In planning sessions for their re-enactments (much of the film is composed of conversations that take place as the killers are preparing for scenes), Congo and Koto talk excitedly about the opportunity to use the film to project themselves into history. The scenes they create for Oppenheimer will form the basis of “a beautiful family movie,” Congo says, one that gets at the truth of his youthful exploits. A film that dwells on such brazen artifice could easily lack humanity. But one thing The Act of Killing makes clear is that cultivating a public image is an action as quintessentially human as killing. While Congo never comes across as likeable, there’s something disturbingly relatable about his vanity and delusion. We’re drawn in by his need to be remembered, to be liked by the camera.

Reviews in the US of The Act of Killing, while mostly positive, typically lurched from one shocking thing that Congo does or says to another. In one scene, for instance, Congo describes exiting a screening of an Elvis musical, “still in the mood of the film,” dancing across the street to a paramilitary office, and “killing happily.” In a sequence of surreal film-noir scenes that layer fiction upon reality upon fiction, until the viewer is unsure what’s real and what’s theater, Congo and his fellow executioners dress in suits and fedoras and take turns playing victims and killers, choking each other with wire—a method they learned from Hollywood that became their go-to technique. At one point, Congo’s neighbor, who has volunteered to play an execution victim, tells the cast of killers gathered on set that he has a story that might fit with the plot. He explains that his stepfather had been abducted and murdered during the middle of the night, and that as a young child he went out the next day with his grandfather to find the body and bury it at the side of the road. “I promise,” the man says repeatedly during his story, “I’m not criticizing you.”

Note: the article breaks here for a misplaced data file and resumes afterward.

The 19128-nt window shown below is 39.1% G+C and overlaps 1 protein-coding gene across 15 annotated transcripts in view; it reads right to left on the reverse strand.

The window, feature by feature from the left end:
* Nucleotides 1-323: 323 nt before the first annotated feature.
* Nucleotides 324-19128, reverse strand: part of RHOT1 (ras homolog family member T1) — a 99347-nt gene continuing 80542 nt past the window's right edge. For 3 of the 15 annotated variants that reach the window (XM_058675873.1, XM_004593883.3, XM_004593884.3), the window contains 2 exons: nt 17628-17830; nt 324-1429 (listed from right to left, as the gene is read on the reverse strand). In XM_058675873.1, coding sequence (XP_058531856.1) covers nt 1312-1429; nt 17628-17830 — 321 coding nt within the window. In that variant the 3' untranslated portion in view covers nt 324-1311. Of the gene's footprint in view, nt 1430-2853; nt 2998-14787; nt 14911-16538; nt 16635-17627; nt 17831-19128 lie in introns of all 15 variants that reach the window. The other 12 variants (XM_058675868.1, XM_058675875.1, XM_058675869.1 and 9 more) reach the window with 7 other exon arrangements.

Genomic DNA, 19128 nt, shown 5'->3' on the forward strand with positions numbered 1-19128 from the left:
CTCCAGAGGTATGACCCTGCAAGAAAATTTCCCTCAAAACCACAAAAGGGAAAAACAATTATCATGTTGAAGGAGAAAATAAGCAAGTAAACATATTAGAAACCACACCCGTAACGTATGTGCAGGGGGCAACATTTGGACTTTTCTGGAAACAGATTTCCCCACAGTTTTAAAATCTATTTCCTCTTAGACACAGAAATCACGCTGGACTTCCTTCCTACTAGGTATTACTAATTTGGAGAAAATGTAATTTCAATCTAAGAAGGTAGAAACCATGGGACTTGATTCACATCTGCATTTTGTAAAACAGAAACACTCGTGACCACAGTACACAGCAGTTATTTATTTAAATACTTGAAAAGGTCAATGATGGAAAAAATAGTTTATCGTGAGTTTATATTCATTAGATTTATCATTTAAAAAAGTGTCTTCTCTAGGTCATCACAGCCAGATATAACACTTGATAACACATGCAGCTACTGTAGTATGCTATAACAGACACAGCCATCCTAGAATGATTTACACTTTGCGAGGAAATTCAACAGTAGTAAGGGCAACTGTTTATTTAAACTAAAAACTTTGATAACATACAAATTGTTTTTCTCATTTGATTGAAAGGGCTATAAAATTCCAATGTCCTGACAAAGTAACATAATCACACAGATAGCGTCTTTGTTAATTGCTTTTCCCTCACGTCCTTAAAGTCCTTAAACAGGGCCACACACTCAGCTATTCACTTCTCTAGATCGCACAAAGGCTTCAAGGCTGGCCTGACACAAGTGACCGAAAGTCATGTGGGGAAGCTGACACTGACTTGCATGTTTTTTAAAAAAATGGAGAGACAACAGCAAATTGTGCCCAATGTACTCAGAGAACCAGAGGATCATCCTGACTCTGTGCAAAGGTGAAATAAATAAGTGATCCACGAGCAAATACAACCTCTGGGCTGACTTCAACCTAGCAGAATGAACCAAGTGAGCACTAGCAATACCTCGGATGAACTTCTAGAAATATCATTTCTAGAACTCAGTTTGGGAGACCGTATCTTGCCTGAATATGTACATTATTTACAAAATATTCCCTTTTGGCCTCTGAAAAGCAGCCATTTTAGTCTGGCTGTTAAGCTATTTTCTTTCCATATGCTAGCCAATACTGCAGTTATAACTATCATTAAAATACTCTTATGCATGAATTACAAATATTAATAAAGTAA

The killers smile and nod throughout, as if only pretending to listen, and then declare his scene too long and complicated for the story they’re trying to tell. Back to filming now, the killers prepare to choke the man with wire.

An important part of Oppenheimer’s approach was to screen a rush edit for the killers and film their response. One might expect Congo to be concerned about his image when he watches a scene of himself demonstrating how he choked his victims, but his only worry is his wardrobe. “I never would have worn white pants,” he says. “I look like I’m dressed for a picnic.”

As the film progresses, Congo and his friends slip, in Oppenheimer’s words, further “down the rabbit hole of self-invention.” And this reveals the effectiveness of Oppenheimer’s theatrical method as an investigative technique. Watching the re-enactments leads the characters to suggest new and more elaborate re-enactments, the filming of which requires them to dig more deeply into their pasts “both as they remember them, and as they would like to be remembered.” As Oppenheimer notes, “The most powerful insights in The Act of Killing probably come in those places where these two agendas radically diverge.” Not only did the re-enactment process capture confessions of crimes that had never been recorded, but it provides insights into the minds of the perpetrators as they attempt to take moments of unimaginable cruelty and mold them to fit their understanding of themselves and their society.

The film is not solely interested in the past, though, nor does it limit itself to the minds of its subjects. In an ever-widening attempt to explain themselves, the killers take Oppenheimer to see some of the most powerful figures in Indonesian society. And these men, rather than attempt to be more subtle or media savvy than the executioners who worked at their behest, amplify the performance of impunity.

Michael Meyer is a CJR staff writer.